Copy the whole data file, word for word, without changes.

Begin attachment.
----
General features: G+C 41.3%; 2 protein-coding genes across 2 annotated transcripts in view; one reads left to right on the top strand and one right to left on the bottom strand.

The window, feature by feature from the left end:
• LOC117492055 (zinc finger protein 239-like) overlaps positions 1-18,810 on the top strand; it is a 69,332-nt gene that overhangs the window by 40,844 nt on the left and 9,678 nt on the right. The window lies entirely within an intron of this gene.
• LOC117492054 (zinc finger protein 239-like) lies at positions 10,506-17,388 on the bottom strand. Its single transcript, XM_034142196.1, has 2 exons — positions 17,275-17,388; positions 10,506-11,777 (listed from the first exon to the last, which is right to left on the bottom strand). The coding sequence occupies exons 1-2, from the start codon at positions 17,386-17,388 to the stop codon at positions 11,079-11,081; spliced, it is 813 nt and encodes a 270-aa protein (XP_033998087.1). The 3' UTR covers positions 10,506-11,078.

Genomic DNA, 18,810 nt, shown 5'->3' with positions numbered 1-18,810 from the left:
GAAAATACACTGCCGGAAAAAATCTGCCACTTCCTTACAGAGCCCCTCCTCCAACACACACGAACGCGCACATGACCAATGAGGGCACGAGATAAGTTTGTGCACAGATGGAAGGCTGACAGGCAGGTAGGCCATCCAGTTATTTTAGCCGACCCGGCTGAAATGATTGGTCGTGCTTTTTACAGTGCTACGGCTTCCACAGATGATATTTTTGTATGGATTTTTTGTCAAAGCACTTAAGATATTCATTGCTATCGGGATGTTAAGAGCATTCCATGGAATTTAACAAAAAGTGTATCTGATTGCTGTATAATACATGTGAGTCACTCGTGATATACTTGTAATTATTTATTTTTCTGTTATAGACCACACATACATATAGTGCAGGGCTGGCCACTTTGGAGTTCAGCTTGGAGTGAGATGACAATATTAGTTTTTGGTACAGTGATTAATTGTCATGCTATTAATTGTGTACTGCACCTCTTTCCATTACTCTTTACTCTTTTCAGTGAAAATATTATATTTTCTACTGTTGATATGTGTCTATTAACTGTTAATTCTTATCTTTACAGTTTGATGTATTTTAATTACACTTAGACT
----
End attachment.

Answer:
General features: G+C 41.3%; 2 protein-coding genes across 2 annotated transcripts in view; one reads left to right on the top strand and one right to left on the bottom strand.

The window, feature by feature from the left end:
• LOC117492055 (zinc finger protein 239-like) overlaps positions 1-18,810 on the top strand; it is a 69,332-nt gene that overhangs the window by 40,844 nt on the left and 9,678 nt on the right. The window lies entirely within an intron of this gene.
• LOC117492054 (zinc finger protein 239-like) lies at positions 10,506-17,388 on the bottom strand. Its single transcript, XM_034142196.1, has 2 exons — positions 17,275-17,388; positions 10,506-11,777 (listed from the first exon to the last, which is right to left on the bottom strand). The coding sequence occupies exons 1-2, from the start codon at positions 17,386-17,388 to the stop codon at positions 11,079-11,081; spliced, it is 813 nt and encodes a 270-aa protein (XP_033998087.1). The 3' UTR covers positions 10,506-11,078.

Genomic DNA, 18,810 nt, shown 5'->3' with positions numbered 1-18,810 from the left:
GAAAATACACTGCCGGAAAAAATCTGCCACTTCCTTACAGAGCCCCTCCTCCAACACACACGAACGCGCACATGACCAATGAGGGCACGAGATAAGTTTGTGCACAGATGGAAGGCTGACAGGCAGGTAGGCCATCCAGTTATTTTAGCCGACCCGGCTGAAATGATTGGTCGTGCTTTTTACAGTGCTACGGCTTCCACAGATGATATTTTTGTATGGATTTTTTGTCAAAGCACTTAAGATATTCATTGCTATCGGGATGTTAAGAGCATTCCATGGAATTTAACAAAAAGTGTATCTGATTGCTGTATAATACATGTGAGTCACTCGTGATATACTTGTAATTATTTATTTTTCTGTTATAGACCACACATACATATAGTGCAGGGCTGGCCACTTTGGAGTTCAGCTTGGAGTGAGATGACAATATTAGTTTTTGGTACAGTGATTAATTGTCATGCTATTAATTGTGTACTGCACCTCTTTCCATTACTCTTTACTCTTTTCAGTGAAAATATTATATTTTCTACTGTTGATATGTGTCTATTAACTGTTAATTCTTATCTTTACAGTTTGATGTATTTTAATTACACTTAGACT